Oh so adorable, this is the tiniest little lipo charger, so handy you can keep it any project box! Its also easy to use. Simply plug in the gold plated contacts into any USB port and a...
$5.95
IN STOCK

Lithium Ion Cylindrical Battery - 3.7v 2200mAh

PRODUCT ID: 1781
Need a big battery for your project? This lithium ion battery contains a 2200mAh and a protection circuit that provides over-voltage, under-voltage and over-current protection. Yet, it...
$9.95
IN STOCK

- OR -

3 x AAA Battery Holder with On/Off Switch and 2-Pin JST

PRODUCT ID: 727
This battery holder connects 3 AAA batteries together in series for powering all kinds of projects. We spec'd these out because the box is slim, and 3 AAA's add up to about...
$1.95
IN STOCK

Alkaline AAA batteries - 3 pack

PRODUCT ID: 3520
Battery power for your portable project! These batteries are good quality at a good price, and work fantastic with any of the kits or projects in the shop that use AAA's. This is a...
$1.50
IN STOCK

Assemble and Test

With your pieces not mounted yet, you may want to assemble the circuit, put the code on, and test.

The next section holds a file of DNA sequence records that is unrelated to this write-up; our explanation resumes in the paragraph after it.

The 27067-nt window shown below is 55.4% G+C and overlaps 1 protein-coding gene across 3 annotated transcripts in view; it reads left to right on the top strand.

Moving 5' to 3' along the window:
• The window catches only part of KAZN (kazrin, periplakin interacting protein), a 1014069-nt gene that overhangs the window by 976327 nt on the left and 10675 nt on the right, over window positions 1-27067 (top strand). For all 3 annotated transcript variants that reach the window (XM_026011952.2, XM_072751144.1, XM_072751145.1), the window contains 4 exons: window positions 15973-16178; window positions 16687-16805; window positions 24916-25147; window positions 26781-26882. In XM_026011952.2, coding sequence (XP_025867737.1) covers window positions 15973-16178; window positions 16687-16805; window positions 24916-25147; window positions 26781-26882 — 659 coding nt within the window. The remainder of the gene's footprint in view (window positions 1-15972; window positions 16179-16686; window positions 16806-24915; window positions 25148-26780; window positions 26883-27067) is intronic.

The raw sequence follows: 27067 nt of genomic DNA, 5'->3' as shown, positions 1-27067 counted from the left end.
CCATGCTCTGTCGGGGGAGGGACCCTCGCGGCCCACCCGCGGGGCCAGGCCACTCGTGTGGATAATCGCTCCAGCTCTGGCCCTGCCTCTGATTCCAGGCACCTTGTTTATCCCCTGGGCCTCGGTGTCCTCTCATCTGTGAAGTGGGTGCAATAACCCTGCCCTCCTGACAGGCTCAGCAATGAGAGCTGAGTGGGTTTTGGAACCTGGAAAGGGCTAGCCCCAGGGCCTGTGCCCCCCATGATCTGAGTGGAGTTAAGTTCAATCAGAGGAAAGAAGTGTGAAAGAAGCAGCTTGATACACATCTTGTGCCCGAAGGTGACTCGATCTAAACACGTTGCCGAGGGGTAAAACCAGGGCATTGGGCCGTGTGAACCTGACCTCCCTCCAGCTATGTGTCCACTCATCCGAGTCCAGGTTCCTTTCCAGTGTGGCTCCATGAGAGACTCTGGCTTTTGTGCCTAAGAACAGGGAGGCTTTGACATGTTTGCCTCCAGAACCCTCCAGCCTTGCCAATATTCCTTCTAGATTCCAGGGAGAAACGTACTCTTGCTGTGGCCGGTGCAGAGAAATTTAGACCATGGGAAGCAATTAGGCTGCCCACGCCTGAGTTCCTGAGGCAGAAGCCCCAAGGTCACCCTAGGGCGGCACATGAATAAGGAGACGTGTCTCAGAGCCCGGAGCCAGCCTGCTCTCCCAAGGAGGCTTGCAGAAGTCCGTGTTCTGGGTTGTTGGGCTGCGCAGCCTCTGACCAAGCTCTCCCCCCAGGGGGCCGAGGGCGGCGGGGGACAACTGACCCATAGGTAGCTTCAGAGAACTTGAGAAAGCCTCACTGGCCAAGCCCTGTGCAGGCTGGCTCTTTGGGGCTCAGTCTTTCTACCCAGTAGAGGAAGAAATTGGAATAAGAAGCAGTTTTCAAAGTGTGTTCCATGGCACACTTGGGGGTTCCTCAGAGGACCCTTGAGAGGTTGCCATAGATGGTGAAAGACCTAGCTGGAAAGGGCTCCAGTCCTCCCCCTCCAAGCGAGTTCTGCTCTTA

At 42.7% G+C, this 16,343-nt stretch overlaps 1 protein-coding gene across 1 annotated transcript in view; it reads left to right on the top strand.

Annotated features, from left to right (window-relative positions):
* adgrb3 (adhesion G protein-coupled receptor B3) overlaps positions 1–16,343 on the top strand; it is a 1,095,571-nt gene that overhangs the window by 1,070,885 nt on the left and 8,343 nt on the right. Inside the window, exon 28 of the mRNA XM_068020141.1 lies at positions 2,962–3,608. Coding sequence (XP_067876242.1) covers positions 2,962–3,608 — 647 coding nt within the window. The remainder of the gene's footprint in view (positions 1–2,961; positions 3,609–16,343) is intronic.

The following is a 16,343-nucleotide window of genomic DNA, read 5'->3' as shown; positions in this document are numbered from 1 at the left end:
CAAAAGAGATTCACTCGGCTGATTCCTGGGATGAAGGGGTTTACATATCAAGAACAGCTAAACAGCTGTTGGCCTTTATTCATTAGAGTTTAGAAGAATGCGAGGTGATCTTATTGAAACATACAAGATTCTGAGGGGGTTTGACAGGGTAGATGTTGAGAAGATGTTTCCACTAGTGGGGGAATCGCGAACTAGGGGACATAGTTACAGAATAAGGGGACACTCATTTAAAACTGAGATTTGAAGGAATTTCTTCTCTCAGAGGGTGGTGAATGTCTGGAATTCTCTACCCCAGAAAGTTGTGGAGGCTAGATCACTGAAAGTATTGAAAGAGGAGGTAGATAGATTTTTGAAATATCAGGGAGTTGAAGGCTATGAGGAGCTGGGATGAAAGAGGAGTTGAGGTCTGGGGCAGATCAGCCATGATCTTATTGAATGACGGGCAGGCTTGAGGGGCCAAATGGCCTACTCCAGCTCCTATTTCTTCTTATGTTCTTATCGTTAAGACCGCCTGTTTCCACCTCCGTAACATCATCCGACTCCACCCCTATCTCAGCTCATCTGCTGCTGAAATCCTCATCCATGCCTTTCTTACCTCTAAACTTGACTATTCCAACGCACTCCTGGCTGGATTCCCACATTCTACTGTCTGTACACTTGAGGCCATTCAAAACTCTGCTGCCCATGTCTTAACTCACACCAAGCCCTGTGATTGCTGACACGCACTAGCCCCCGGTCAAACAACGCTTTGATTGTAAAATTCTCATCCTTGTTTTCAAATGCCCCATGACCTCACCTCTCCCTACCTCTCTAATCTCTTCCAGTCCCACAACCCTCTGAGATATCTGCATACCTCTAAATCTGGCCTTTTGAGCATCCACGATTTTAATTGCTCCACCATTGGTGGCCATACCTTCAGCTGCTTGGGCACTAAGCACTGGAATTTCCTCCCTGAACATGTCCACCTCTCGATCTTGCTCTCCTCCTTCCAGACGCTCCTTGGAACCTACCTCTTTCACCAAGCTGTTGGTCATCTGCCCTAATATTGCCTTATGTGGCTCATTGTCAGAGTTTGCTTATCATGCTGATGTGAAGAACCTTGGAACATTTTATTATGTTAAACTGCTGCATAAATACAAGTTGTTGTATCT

When working, speaking into the Circuit Playground Express microphone will cause the servo motor to activate. If you put the one arm horn on the servo, you can see the movement easier. That is also the horn used in the actual build. The other various horns that come with the servo can be saved for another project.

Shark Mask

Cardboard Construction

This mask will be constructed from two large pieces of cardboard, each of which will be folded up origami-style and glued together to create the top and bottom halves.

Shark head template

Cut out template for top of shark head:

This should be a rectangle about 12" long by 10" wide, with 4" flaps extending outwards.

Angle the side flaps downward slightly and extend the back flap back an extra inch. This will create the top section of our shark mask.

Teeth!

Cut out some teeth. Make them big and fearsome.

Finish upper jaw

Fold up the flaps and use hot glue to hold them in place, creating a rigid boxy structure.

Lower jaw

Cut out a pattern for the lower jaw, keeping dimensions in line with the upper jaw.

Unlike the top part, this one must include a large cut away space to allow room for your head and neck while wearing it.

Finish lower jaw

Add teeth to bottom jaw.

Fold and glue the flaps of the jaw in place.